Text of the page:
So, I adore Frank Miller. He is an innovator, a brilliant artist and a great storyteller. Miller’s world is highly a stylized and codified one, and when I read one of his books, I have come to expect certain things about the story I am being told. The ladies that Frank gives us are generally well muscled, well endowed, and often unclothed specimens, but I’ve always considered his mode to be tongue-in-cheek, and accepted it for what it was.
Miller tells stories in which women are often the objects, but rarely the subjects, and yet the actions of his protagonists are always, in one way or another, dictated by his women. Miller’s 300 is a story about men striving hopelessly to protect their lands and wives from pillage and rape, and the film does a competent job of bringing this to life, without really adding anything of value to the translation. The entire enterprise felt a bit joyless…perhaps because it lacked the charisma and depth which the stellar cast of Sin City brought to the screen.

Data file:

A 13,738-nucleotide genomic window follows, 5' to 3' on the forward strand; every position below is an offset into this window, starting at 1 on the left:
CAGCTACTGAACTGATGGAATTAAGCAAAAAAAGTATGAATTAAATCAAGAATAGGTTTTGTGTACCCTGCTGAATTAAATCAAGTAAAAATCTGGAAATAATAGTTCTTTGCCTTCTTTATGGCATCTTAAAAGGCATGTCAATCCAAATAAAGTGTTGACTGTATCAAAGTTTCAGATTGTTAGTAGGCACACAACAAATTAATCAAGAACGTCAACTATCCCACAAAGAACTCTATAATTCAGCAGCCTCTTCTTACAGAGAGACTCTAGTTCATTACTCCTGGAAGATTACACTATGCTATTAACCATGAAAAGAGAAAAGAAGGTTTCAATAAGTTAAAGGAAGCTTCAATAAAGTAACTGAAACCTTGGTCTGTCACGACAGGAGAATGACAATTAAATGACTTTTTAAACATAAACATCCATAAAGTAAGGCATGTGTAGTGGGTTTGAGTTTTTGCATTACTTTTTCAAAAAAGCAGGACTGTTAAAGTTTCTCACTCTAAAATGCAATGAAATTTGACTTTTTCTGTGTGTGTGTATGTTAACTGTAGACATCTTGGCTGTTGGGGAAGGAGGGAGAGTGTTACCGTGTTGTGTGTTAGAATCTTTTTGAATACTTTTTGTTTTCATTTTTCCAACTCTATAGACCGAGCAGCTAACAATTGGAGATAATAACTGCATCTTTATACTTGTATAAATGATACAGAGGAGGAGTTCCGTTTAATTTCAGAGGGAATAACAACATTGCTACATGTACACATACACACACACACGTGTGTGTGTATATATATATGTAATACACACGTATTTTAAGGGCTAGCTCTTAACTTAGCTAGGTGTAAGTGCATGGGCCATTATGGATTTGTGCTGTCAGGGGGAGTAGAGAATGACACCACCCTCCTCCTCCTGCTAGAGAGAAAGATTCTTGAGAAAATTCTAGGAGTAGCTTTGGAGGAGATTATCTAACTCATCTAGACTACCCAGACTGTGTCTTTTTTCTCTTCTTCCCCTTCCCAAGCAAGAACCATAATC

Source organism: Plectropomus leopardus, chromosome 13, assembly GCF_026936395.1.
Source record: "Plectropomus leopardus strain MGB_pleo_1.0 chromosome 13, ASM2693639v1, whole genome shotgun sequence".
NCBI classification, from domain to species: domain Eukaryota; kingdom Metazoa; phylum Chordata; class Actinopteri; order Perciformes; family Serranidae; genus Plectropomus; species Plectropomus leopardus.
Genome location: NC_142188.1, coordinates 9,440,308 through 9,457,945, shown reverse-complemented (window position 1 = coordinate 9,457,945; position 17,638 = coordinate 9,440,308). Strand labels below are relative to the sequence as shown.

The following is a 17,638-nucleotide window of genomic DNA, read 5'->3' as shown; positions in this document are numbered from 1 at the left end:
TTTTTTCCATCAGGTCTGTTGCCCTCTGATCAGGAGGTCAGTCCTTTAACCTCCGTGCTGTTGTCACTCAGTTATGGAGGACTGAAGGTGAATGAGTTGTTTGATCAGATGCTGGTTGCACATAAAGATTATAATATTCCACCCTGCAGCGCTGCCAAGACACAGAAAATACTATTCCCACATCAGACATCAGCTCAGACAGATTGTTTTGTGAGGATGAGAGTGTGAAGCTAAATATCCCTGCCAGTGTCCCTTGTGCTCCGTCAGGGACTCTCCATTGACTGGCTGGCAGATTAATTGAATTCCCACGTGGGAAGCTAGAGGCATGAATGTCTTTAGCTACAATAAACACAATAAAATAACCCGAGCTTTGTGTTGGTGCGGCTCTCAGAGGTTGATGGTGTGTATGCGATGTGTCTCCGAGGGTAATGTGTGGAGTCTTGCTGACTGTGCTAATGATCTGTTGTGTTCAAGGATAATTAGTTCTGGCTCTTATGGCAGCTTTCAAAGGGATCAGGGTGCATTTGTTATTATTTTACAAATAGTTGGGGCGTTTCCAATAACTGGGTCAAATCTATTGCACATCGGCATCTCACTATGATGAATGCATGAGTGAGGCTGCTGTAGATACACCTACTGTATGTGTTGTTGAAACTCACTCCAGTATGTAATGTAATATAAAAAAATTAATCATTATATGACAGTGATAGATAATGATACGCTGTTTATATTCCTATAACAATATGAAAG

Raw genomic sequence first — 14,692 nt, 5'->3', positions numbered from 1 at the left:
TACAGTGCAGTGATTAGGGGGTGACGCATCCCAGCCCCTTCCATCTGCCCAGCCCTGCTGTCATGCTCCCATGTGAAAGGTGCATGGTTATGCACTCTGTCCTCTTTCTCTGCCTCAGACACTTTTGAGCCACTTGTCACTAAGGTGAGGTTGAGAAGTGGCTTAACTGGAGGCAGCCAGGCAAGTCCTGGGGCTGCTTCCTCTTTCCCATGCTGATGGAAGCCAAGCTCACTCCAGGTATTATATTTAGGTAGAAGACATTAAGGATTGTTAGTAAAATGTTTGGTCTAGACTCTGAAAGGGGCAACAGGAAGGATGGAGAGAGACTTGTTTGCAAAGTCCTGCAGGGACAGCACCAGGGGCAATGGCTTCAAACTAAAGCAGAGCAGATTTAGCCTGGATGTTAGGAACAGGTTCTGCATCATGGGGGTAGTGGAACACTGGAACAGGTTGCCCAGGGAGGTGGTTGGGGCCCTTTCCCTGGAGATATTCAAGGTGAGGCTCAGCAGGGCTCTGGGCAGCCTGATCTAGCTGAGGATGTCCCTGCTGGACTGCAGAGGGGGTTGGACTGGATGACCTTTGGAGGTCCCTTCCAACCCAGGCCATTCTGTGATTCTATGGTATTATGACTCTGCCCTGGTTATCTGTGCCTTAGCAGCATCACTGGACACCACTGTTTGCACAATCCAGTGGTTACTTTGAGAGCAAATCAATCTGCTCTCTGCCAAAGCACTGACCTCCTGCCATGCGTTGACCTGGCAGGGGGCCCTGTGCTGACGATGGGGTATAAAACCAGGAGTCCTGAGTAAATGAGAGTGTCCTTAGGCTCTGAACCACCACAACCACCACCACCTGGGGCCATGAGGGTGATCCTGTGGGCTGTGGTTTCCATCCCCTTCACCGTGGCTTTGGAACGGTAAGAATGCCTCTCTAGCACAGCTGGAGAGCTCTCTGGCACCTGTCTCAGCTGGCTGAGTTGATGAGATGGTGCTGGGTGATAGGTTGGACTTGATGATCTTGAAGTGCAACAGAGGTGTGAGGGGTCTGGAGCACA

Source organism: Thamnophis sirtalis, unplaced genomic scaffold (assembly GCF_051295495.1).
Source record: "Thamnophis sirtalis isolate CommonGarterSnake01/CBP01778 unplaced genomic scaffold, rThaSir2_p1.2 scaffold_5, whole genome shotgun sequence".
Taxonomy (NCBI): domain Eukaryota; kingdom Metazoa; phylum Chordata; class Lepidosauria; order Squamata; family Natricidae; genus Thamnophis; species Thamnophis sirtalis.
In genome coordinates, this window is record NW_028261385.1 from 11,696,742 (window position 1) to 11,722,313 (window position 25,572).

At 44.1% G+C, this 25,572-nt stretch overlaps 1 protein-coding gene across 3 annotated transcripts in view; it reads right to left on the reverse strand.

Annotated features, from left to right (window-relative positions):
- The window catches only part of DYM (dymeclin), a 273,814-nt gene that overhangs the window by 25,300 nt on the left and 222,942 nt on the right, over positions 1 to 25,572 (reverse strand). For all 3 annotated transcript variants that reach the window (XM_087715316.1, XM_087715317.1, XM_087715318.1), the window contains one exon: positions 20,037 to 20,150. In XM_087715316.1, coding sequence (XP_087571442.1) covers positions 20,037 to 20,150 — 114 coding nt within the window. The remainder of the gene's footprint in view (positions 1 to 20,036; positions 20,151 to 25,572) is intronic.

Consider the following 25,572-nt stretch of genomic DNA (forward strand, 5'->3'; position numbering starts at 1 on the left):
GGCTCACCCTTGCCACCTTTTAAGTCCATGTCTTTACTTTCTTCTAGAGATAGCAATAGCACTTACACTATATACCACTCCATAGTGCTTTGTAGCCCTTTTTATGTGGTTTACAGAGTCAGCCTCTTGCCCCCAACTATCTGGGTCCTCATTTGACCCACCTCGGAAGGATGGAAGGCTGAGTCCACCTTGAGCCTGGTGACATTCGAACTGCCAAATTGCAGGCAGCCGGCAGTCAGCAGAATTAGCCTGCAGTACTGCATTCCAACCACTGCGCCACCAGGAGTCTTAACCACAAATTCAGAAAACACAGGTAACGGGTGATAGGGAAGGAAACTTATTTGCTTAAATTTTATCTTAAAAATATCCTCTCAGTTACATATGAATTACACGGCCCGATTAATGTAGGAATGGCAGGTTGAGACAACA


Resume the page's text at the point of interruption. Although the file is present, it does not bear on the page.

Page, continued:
So forgive me for not being delighted that the makers of the film version of The 300 chose to tack on a subplot following the homefront tribulations of Queen Gorgo, (played by Lena Heady.) Heady was extremely toned for the role and looked great in a series of costumes apparently constructed from belts and bedsheets. (After a montage depicting the training regimen required of Spartan men and boys, but no equivalent explanation for the physical perfection the women, I couldn’t help but wonder where Gorgo was hiding her Stairmaster in the royal compound). Heady’s Gorgo stoically endures a rape, the inevitability of the death of her husband and her own pending estrangement with her son. When she stabs her smarmy attacker on the floor of the forum, many people in the theatre where I was watching the film cheered and applauded; but why? What about this robotic woman could they possibly have identified with?
Ultimately the “home-front” subplot somehow left me feeling both cheated and pandered to. It added a stale second dimension to a plot that was already stretched wafer-thin by the feature-film format. This was one story that I felt was best left in the capable hands of the boys club that created it.